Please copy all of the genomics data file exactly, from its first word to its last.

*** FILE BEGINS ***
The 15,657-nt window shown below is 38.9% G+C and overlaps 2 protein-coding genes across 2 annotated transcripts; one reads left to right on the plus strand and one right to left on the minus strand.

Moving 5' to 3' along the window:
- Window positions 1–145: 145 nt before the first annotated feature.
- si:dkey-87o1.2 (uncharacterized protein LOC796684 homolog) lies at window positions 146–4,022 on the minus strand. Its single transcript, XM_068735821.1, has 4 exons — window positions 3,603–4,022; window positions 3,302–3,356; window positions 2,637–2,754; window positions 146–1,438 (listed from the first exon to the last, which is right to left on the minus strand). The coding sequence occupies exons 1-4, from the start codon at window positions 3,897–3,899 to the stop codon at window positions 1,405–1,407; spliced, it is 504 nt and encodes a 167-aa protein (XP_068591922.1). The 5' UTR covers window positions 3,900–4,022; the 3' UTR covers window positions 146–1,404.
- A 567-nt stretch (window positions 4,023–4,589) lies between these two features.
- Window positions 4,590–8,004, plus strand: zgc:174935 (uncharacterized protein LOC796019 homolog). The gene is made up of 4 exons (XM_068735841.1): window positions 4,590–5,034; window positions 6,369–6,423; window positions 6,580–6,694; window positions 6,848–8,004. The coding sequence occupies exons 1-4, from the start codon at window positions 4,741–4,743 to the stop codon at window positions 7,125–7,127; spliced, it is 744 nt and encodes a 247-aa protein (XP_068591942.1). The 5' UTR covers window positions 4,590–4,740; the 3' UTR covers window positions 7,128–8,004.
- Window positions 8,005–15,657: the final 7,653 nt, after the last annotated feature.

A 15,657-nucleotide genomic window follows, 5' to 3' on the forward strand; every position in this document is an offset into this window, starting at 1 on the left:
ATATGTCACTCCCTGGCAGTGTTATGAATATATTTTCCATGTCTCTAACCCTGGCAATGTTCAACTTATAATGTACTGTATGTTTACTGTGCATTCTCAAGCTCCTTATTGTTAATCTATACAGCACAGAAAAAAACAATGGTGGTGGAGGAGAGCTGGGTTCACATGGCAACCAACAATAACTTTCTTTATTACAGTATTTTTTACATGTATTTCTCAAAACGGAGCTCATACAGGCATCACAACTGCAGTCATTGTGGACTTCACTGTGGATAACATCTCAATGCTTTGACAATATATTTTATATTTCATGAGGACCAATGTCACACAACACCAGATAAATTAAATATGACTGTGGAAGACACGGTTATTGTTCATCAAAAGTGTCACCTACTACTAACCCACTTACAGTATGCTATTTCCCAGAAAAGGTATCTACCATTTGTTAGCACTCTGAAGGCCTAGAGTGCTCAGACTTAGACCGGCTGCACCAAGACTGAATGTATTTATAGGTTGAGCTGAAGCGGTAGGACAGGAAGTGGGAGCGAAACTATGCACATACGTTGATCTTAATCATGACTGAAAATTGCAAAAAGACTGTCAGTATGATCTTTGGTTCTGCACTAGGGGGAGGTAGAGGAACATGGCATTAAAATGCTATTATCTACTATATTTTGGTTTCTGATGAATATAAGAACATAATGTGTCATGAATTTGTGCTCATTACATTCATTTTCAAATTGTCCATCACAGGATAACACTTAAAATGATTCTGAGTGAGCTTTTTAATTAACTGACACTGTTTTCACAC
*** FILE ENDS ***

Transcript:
The 15,657-nt window shown below is 38.9% G+C and overlaps 2 protein-coding genes across 2 annotated transcripts; one reads left to right on the plus strand and one right to left on the minus strand.

Moving 5' to 3' along the window:
- Window positions 1–145: 145 nt before the first annotated feature.
- si:dkey-87o1.2 (uncharacterized protein LOC796684 homolog) lies at window positions 146–4,022 on the minus strand. Its single transcript, XM_068735821.1, has 4 exons — window positions 3,603–4,022; window positions 3,302–3,356; window positions 2,637–2,754; window positions 146–1,438 (listed from the first exon to the last, which is right to left on the minus strand). The coding sequence occupies exons 1-4, from the start codon at window positions 3,897–3,899 to the stop codon at window positions 1,405–1,407; spliced, it is 504 nt and encodes a 167-aa protein (XP_068591922.1). The 5' UTR covers window positions 3,900–4,022; the 3' UTR covers window positions 146–1,404.
- A 567-nt stretch (window positions 4,023–4,589) lies between these two features.
- Window positions 4,590–8,004, plus strand: zgc:174935 (uncharacterized protein LOC796019 homolog). The gene is made up of 4 exons (XM_068735841.1): window positions 4,590–5,034; window positions 6,369–6,423; window positions 6,580–6,694; window positions 6,848–8,004. The coding sequence occupies exons 1-4, from the start codon at window positions 4,741–4,743 to the stop codon at window positions 7,125–7,127; spliced, it is 744 nt and encodes a 247-aa protein (XP_068591942.1). The 5' UTR covers window positions 4,590–4,740; the 3' UTR covers window positions 7,128–8,004.
- Window positions 8,005–15,657: the final 7,653 nt, after the last annotated feature.

A 15,657-nucleotide genomic window follows, 5' to 3' on the forward strand; every position in this document is an offset into this window, starting at 1 on the left:
ATATGTCACTCCCTGGCAGTGTTATGAATATATTTTCCATGTCTCTAACCCTGGCAATGTTCAACTTATAATGTACTGTATGTTTACTGTGCATTCTCAAGCTCCTTATTGTTAATCTATACAGCACAGAAAAAAACAATGGTGGTGGAGGAGAGCTGGGTTCACATGGCAACCAACAATAACTTTCTTTATTACAGTATTTTTTACATGTATTTCTCAAAACGGAGCTCATACAGGCATCACAACTGCAGTCATTGTGGACTTCACTGTGGATAACATCTCAATGCTTTGACAATATATTTTATATTTCATGAGGACCAATGTCACACAACACCAGATAAATTAAATATGACTGTGGAAGACACGGTTATTGTTCATCAAAAGTGTCACCTACTACTAACCCACTTACAGTATGCTATTTCCCAGAAAAGGTATCTACCATTTGTTAGCACTCTGAAGGCCTAGAGTGCTCAGACTTAGACCGGCTGCACCAAGACTGAATGTATTTATAGGTTGAGCTGAAGCGGTAGGACAGGAAGTGGGAGCGAAACTATGCACATACGTTGATCTTAATCATGACTGAAAATTGCAAAAAGACTGTCAGTATGATCTTTGGTTCTGCACTAGGGGGAGGTAGAGGAACATGGCATTAAAATGCTATTATCTACTATATTTTGGTTTCTGATGAATATAAGAACATAATGTGTCATGAATTTGTGCTCATTACATTCATTTTCAAATTGTCCATCACAGGATAACACTTAAAATGATTCTGAGTGAGCTTTTTAATTAACTGACACTGTTTTCACAC